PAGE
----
Your Guide To The Dark Arts of Nodejs Sub-Apps

Nodejs has an amazingly simple system for managing modularity in web app development. All you need to do is just place the the functionality in its own module and simply "require" it where ever it is needed. This helps to ensure the global scope is not polluted and modules can simply be modified and upgraded as needed without affecting the apps built on it.

  
    // import module "newFunctionModule"
    var newFunction = require('newFunctionModule');
  

But here is where the Nodejs "require" system breaks down. What if the module you are importing has more than just some processing functionality? What if it includes a route or a view? Well, nodejs modules, as they currently are, cannot have their own views or routes so you would be up the creek without so much as a paddle. However, you are in luck because now you can use a sub-app to solve this problem.

Sub-apps, shmub-apps
Sub-apps are, essentially, fully fledged nodejs apps in their own right which can be embedded into other apps. For instance, imagine creating a sub-app that manages user accounts, authentication and session management. This would be a very useful piece of functionality that can be reused across several applications. Creating this functionality as a sub-app enables you to embed it into all your projects and decouple the development of this sub-app from the rest of your other projects. This way, when ever you make an update to your user management sub-app (better password storage, say) you simply push the upgrade to all your projects and have them all benefit from the changes.

My way or the Express way
So how do you create these sub-apps? Simple. A little know feature of the Express framework enables this magic. Now, you are using Express, right? Seriously, if you are doing any kind of nodejs development, you should be using Express as your foundation. It will make your life so much easier.

Here's what a typical Express app looks like

app.js

  
    var express = require('express');
    var http = require('http');

    var app = express();

    // set routes
    app.get('/frontpage', function(req, res){
      // present app front page
    });

    // set views
    app.set('views', __dirname + '/views');
    app.set('view engine', 'jade');

    http.createServer(app).listen(80, function(){
      res.send('hello world!');
    });
  

What if we had another app with its own views and routes that we wanted to make available to this app. For instance, we could have "user.js" that manages user accounts, authentication and session management.

user.js

  
    var express = require('express');

    var app = module.exports = express();

    // set routes for userjs
    app.get('/login', function(req, res){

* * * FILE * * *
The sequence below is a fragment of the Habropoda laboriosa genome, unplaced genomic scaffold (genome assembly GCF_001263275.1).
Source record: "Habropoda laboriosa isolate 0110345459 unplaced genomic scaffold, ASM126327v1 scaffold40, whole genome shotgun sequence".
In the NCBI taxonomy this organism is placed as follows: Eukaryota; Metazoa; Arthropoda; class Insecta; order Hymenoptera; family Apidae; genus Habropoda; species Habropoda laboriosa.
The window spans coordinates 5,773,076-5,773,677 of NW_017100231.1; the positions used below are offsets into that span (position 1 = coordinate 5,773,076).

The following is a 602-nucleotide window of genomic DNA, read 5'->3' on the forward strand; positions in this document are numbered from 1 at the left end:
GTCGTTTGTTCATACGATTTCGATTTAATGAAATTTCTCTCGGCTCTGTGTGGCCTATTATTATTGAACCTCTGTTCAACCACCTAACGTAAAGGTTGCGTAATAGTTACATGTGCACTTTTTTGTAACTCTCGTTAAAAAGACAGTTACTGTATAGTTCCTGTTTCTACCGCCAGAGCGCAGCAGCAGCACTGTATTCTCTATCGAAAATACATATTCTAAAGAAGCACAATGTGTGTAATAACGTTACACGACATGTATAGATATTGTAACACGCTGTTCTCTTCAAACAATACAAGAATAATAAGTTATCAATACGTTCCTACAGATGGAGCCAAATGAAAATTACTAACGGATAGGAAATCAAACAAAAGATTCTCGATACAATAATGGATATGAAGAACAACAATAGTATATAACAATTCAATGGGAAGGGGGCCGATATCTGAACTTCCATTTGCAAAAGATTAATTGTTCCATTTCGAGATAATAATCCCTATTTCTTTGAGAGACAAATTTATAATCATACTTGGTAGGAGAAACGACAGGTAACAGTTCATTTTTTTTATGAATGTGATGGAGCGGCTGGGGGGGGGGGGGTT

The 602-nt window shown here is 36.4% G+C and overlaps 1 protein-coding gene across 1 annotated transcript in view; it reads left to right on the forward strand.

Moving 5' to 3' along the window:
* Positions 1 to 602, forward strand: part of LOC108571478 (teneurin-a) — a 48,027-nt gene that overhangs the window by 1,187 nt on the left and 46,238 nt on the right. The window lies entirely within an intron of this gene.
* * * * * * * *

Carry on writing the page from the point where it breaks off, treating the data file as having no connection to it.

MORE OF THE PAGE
// present login page
    });

    // set views for userjs
    app.set('views', __dirname + '/userviews');
    app.set('view engine', 'jade');

  

Now to mount user.js as a sub-app we simply need to make some small changes to app.js

app.js

  
    var express = require('express');
    var http = require('http');

    // require user.js
    var user = require("user");

    var app = express();

    // mount user.js as a sub-app
    app.use(user);

    // set routes
    app.get('/frontpage', function(req, res){
      // present front page
    });

    // set views
    app.set('views', __dirname + '/views');
    app.set('view engine', 'jade');

    http.createServer(app).listen(80, function(){
      res.send('hello world!');
    });
  

Now all routes available to user.js are now available inside app.js so if a user goes to "/login", app.js will use the logic available inside user.js to process the request.

Now you might be wondering what kind of memory hit you may be letting yourself in for if you have one express app loading another express app but you may be pleased to note that Express is actually intelligent enough to only load one version of itself into memory so you don't even get any kind of performance hit.

Of course, when using this technique, you need to be cognizant of clashes of routes. That is, if the app has a route similar to one declared in the sub-app, the sub-app will take precedence.

app.js

  
    var express = require('express');
    var http = require('http');

    // require user.js
    var user = require("user");

    var app = express();

    // mount user.js as a sub-app
    app.use(user);

    // set routes
    app.get('/frontpage', function(req, res){
      // present front page
    });

    /* 
     * login page
     * NOTE: This route will NOT be utilized since 
     * user.js already has a similarly declared route
     */
    app.get('/login', function(req, res){
      // this route is usurped by user.js
    });

    // set views
    app.set('views', __dirname + '/views');
    app.set('view engine', 'jade');

    http.createServer(app).listen(80, function(){
      res.send('hello world!');
    });
  

Sub-apps are a great way to separate the building blocks of your web apps. Breaking your web apps into significant blocks of functionality helps to maintain simplicity and focus in your development work. Sub-apps also dramatically increase developer productivity by enabling convenient reuse of significant amounts of code.

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